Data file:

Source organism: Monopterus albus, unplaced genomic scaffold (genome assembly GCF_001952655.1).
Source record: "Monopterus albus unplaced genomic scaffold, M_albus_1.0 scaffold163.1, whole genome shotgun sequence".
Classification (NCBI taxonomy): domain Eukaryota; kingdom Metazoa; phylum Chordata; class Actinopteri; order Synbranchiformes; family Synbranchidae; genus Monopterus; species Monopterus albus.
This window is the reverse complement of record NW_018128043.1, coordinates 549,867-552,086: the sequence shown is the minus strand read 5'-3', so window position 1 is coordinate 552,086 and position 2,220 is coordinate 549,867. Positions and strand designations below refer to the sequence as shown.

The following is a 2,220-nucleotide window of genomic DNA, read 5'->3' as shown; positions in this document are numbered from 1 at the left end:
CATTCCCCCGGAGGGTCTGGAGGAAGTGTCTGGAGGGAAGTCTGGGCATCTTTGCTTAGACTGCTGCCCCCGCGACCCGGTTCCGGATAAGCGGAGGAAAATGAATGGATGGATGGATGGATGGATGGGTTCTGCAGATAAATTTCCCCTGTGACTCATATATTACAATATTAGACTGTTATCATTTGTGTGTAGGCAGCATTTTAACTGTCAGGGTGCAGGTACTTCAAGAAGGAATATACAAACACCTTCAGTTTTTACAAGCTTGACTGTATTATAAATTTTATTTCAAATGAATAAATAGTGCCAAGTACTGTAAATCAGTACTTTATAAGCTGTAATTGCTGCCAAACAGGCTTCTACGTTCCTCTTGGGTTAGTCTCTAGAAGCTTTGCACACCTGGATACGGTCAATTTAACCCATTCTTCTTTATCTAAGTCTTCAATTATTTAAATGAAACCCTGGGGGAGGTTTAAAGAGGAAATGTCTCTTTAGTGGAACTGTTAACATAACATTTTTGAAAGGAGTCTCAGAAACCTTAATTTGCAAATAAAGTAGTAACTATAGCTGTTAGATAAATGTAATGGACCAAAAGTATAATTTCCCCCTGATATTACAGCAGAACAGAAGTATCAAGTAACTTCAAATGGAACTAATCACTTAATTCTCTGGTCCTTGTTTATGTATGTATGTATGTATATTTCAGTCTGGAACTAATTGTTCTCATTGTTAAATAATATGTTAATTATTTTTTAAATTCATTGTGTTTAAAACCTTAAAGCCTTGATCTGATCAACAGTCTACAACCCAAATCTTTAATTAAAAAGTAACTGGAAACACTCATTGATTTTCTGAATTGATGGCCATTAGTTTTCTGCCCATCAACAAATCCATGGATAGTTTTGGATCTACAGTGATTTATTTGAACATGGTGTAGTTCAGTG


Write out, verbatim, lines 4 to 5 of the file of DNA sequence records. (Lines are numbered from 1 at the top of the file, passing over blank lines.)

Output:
This window is the reverse complement of record NW_018128043.1, coordinates 549,867-552,086: the sequence shown is the minus strand read 5'-3', so window position 1 is coordinate 552,086 and position 2,220 is coordinate 549,867. Positions and strand designations below refer to the sequence as shown.

The following is a 2,220-nucleotide window of genomic DNA, read 5'->3' as shown; positions in this document are numbered from 1 at the left end: